Citadel Securities and the changing market microstructure

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16 May 2016
Anshuman Jaswal

The recent purchase by Citadel Securities of the assets of Citigroup's Automated Trading Desk business has further cemented Citadel's position as a leading market-maker. It follows closely on the heels of Citadel's acquisition of KCG Holdings' designated market maker business at the NYSE. Citadel has also been performing strongly in the swap markets in the US, specifically the swap execution facilities (SEF). It has built a reputation for reliability in difficult market conditions, at a time when broker-dealers are finding it difficult to maintain their market presence.

While the success of Citadel is noteworthy, it represents significant industry and regulatory undercurrents. Investment banks have labored under tougher market conditions and stronger regulatory restrictions. Firms such as Citadel have benefitted as they are not as tightly regulated as the banks. While this trend had been predicted in the years immediately after financial crisis, it is interesting to see the predictions coming to bear. The effect on the market structure has also been profound, and while many of the relevant developments have taken place in the US, other leading capital markets should also see similar changes in the near future due to similar economic and regulatory evolution. Investment banks will continue to narrow their focus in terms of their capital market presence, and we expect the leading ones to carve out specific niches instead ofmaintaining the comprehensive presence they had in the last decade.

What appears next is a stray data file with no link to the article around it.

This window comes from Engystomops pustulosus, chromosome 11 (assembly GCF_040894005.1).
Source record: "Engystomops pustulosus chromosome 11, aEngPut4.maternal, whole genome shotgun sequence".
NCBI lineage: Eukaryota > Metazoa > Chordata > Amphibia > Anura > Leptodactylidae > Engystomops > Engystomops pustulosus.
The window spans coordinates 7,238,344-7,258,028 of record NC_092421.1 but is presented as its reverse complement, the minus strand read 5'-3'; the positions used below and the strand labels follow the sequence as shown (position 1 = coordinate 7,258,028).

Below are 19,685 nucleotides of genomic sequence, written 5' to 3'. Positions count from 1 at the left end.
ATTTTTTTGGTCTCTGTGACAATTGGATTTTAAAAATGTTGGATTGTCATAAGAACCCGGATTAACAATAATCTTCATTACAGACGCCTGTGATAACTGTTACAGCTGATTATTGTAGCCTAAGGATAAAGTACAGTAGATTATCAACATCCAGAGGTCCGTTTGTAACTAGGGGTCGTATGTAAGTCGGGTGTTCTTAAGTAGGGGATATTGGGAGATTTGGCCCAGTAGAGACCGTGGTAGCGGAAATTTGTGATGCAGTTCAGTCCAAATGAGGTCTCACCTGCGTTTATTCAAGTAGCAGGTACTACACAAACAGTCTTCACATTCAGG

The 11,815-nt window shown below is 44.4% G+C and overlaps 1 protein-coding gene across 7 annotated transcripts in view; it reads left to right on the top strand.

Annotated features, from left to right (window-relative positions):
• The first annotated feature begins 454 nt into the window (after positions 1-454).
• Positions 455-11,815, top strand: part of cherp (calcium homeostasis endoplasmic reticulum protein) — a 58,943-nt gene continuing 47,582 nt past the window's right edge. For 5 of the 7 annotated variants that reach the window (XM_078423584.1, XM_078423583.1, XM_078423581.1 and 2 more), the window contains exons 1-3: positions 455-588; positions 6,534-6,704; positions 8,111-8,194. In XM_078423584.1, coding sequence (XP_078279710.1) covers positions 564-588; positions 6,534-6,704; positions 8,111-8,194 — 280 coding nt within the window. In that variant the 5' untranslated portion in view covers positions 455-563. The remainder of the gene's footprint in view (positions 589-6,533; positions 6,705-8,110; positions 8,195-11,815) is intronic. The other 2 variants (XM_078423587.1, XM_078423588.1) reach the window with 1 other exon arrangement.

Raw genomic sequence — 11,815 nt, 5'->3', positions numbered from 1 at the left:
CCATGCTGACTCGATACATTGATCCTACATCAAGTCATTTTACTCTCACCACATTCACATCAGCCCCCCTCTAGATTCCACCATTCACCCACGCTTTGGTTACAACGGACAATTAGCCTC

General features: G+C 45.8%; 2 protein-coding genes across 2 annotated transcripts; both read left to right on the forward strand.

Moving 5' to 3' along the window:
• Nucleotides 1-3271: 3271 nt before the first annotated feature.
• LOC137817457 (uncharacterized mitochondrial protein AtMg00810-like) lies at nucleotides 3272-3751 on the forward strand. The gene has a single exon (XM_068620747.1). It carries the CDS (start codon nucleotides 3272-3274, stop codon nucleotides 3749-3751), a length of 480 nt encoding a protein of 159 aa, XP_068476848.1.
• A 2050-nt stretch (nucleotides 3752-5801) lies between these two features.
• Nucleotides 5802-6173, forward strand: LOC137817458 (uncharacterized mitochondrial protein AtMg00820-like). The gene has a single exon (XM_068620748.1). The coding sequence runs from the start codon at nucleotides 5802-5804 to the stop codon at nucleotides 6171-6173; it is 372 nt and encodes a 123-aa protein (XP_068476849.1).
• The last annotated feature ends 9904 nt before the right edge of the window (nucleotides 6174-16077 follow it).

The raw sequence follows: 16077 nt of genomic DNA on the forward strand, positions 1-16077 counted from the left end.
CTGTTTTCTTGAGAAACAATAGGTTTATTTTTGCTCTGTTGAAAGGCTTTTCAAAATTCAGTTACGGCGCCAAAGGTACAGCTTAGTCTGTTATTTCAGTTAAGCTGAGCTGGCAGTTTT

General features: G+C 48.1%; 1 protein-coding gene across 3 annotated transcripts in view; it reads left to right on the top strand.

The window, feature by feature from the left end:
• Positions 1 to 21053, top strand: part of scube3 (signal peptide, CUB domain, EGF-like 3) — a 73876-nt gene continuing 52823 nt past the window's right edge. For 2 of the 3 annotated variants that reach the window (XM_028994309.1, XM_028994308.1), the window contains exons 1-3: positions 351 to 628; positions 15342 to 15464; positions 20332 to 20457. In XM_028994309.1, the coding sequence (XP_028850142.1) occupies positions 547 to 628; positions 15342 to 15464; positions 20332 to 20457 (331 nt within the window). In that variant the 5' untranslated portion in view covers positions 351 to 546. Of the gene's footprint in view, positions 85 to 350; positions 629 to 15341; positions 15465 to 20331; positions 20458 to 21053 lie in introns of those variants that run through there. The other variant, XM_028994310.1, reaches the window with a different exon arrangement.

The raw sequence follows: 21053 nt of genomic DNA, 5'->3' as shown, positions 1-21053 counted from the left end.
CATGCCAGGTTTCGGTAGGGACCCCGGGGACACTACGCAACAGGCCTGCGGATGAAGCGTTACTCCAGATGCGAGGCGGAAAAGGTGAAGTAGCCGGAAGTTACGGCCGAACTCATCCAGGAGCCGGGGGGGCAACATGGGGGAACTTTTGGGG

From the buyside's point of view, while the lower presence of investment banks could indicate lower volumes and liquidity, it also represents a market in which there might be greater responsiveness to the needs of medium and smaller sized buyside firms.

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